TRIGGER WARNING: This blog includes graphic content that some readers may find distressing.
Disclaimer: The names, characters, events and incidents are fiction. Any resemblance to actual persons, living or dead, or actual events is purely coincidental.
We know domestic violence is never okay. At StrongHearts Native Helpline, we hear many callers try to explain or make excuses for abuse. A common excuse for abuse is alcohol; victim-survivors and abusive partners blame the abuse on using alcohol. While we know using alcohol can strain a relationship, it is not the cause of domestic violence. It is also not an excuse for abusive behavior. The example below walks through such a scenario.
Our Favorite Bar
Yesterday Colin and I went out for dinner and drinks. We were having a great time talking about our upcoming anniversary. Colin was about two drinks ahead of me and he started getting obnoxious and annoying. I was kind of mean to him, but I was just trying to explain to him how bad it looks for both of us when he acts like that. While we were walking home, he had his arm wrapped around my shoulders, he tripped and almost pulled me down. I angrily threw off his arm and he fell and scraped his hands. When we got home he started crying and said the way I treat him isn’t okay. I feel bad about being mean to him and pushing him off me, but I wouldn’t have to do those things if he didn’t drink so much. Plus I was drunk and I would never push him if I was sober.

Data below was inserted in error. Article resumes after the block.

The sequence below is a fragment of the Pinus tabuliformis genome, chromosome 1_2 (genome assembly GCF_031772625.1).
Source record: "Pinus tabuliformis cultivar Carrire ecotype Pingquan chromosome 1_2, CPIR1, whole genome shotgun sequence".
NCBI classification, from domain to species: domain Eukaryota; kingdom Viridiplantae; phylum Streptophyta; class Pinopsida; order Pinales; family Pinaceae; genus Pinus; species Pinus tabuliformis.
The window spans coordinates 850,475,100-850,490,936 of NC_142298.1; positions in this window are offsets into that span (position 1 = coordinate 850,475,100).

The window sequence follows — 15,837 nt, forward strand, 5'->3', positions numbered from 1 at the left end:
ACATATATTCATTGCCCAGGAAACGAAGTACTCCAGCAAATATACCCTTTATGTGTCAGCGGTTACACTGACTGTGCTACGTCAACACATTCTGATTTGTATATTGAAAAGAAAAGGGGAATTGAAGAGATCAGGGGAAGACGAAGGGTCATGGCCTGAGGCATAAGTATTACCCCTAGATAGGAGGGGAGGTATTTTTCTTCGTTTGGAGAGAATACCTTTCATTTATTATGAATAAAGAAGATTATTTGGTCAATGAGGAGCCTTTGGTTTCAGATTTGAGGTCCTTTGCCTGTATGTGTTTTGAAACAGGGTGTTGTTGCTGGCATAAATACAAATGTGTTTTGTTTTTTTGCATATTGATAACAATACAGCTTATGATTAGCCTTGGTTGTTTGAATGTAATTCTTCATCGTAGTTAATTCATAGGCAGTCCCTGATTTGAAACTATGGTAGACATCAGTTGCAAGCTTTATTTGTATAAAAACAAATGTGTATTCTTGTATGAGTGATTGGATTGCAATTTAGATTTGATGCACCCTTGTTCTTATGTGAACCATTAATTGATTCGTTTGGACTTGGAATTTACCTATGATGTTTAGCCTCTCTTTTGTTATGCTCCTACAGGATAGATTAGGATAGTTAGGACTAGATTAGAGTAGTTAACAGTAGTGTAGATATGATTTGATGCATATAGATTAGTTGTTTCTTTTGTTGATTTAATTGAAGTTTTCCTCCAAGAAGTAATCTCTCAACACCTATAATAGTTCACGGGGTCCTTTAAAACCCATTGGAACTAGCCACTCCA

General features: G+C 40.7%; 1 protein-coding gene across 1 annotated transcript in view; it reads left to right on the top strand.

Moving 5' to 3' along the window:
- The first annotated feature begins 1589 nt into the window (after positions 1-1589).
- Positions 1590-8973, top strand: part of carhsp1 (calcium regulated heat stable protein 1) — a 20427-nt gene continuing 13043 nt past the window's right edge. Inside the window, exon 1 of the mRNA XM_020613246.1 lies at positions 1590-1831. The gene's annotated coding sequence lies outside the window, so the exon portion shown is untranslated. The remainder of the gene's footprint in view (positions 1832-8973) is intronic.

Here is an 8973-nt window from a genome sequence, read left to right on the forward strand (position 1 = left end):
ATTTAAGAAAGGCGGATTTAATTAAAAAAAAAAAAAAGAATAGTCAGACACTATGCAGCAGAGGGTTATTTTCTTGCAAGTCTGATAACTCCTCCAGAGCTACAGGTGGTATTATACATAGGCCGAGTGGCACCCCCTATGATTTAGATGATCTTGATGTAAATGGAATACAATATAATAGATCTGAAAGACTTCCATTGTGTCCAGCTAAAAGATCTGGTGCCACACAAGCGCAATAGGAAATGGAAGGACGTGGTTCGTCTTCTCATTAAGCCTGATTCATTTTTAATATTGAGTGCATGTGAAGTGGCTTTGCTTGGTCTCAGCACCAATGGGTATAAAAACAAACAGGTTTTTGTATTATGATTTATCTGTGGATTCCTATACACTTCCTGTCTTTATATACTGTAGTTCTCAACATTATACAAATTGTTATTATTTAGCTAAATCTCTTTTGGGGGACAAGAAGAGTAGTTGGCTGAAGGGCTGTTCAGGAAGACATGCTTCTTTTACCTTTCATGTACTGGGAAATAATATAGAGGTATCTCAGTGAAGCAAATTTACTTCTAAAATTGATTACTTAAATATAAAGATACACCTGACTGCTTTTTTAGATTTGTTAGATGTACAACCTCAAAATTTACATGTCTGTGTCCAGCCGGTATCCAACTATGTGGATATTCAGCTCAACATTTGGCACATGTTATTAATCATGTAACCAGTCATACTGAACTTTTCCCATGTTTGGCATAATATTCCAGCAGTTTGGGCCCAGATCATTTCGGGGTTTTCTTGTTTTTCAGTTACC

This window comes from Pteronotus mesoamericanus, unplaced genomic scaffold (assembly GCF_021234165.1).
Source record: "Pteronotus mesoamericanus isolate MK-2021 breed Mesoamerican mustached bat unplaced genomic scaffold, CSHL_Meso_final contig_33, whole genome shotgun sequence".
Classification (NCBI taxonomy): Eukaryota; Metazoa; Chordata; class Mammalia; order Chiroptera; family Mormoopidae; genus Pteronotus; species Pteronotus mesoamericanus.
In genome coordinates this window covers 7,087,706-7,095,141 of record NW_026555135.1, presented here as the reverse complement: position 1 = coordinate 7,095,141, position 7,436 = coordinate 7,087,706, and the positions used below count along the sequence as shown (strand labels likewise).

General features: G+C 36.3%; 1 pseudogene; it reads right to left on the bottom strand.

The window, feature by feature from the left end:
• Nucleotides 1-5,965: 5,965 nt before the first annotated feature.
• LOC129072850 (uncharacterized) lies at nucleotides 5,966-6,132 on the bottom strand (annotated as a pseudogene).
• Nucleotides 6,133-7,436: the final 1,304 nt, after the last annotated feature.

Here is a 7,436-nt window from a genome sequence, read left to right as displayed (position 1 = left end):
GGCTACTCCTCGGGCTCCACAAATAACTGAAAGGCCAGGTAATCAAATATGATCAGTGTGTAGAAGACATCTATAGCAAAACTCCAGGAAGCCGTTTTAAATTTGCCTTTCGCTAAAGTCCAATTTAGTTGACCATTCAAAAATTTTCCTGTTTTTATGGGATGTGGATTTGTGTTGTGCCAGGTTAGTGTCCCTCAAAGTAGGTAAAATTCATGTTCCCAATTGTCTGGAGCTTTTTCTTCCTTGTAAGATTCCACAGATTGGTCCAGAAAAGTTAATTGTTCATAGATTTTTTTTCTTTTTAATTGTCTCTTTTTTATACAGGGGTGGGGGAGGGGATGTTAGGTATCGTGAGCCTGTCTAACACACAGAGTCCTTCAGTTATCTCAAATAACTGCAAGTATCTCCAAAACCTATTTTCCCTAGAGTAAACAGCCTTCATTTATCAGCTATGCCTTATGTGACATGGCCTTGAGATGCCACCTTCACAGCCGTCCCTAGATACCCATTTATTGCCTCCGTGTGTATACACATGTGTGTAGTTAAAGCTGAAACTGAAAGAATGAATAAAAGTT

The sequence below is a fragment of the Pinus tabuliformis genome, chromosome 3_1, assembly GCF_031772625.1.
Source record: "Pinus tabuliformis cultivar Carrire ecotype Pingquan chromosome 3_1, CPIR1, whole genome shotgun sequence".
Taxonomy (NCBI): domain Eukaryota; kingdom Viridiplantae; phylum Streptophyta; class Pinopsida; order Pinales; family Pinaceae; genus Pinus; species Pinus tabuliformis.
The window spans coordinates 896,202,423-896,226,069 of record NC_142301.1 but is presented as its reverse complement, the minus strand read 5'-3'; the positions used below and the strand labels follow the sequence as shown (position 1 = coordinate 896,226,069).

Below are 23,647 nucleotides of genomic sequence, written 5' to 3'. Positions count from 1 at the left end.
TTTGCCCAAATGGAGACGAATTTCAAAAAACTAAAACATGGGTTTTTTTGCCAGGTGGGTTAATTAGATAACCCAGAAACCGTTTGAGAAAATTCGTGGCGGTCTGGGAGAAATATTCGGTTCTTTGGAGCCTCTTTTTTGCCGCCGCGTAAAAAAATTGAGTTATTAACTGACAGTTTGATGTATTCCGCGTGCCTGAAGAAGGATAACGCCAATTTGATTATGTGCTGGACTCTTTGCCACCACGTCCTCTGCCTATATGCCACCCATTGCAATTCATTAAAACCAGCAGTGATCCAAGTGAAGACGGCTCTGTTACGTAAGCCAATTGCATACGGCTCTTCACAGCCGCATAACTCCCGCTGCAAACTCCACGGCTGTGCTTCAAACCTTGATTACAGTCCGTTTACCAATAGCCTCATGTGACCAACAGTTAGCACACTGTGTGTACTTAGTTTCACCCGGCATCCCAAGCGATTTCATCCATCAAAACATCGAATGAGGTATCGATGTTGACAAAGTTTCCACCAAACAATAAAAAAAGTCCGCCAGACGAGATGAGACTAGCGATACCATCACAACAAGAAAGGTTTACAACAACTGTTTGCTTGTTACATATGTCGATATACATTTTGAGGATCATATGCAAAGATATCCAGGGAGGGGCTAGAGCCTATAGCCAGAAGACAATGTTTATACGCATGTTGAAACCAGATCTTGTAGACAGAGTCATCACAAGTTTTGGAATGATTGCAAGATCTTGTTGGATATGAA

Tonight we decided to stay in and not drink. Colin brought up last night. He said he knows he can drink too much, but he still doesn’t think it is fair that I “berate” him and push him. I tried to stay calm but he can be so needy. I told him I’d never do that if we weren’t drinking and I wouldn’t have to do those things if he didn’t drink so much. Colin said I act like that sober too, but the only times he pointed out were when he had upset me.
He brought up the time that I broke his phone. We got into a fight because he was texting someone nonstop. I asked him who it was and he said work. When he went to the bathroom, I looked at his phone and I saw that the person he was texting was “Amanda”. I know all of his co-workers and none of them are named Amanda. After he came back I confronted him. He says I hit him, but if I did, I honestly don’t remember. I was in such a blind rage. I was so hurt. I threw his phone, but I wasn’t trying to break it. He kept saying it wasn’t what I thought. He said Amanda just started working at his office last week and showed me the emails to prove it. If he just told me about all the women in his life, that wouldn’t have been an issue. I know I can overreact and hurt Colin, but if he could just see the things he does that cause me to act that way, things would improve.
Alcohol Does Not Cause Abuse
In this story, the narrator uses alcohol as an excuse for their abusive behavior. They insist the reason for their abusive behavior – particularly the physical abuse, is because they are drunk. The narrator also implies they have to abuse Colin because he drinks too much. Neither of these excuses is valid. While abusive behaviors may escalate when drinking, drinking does not cause abuse, nor do anyone else’s actions.
The narrator abuses Colin when they are sober. When Colin confronts them the day after drinking they blame their actions on Colin. Denying the impact or severity of past actions is a common tactic of abuse. Blaming abuse on uncontrollable emotions is equally false. Abuse is not a loss of control, it is an active choice. Abusers feel entitled to power and control over their victims.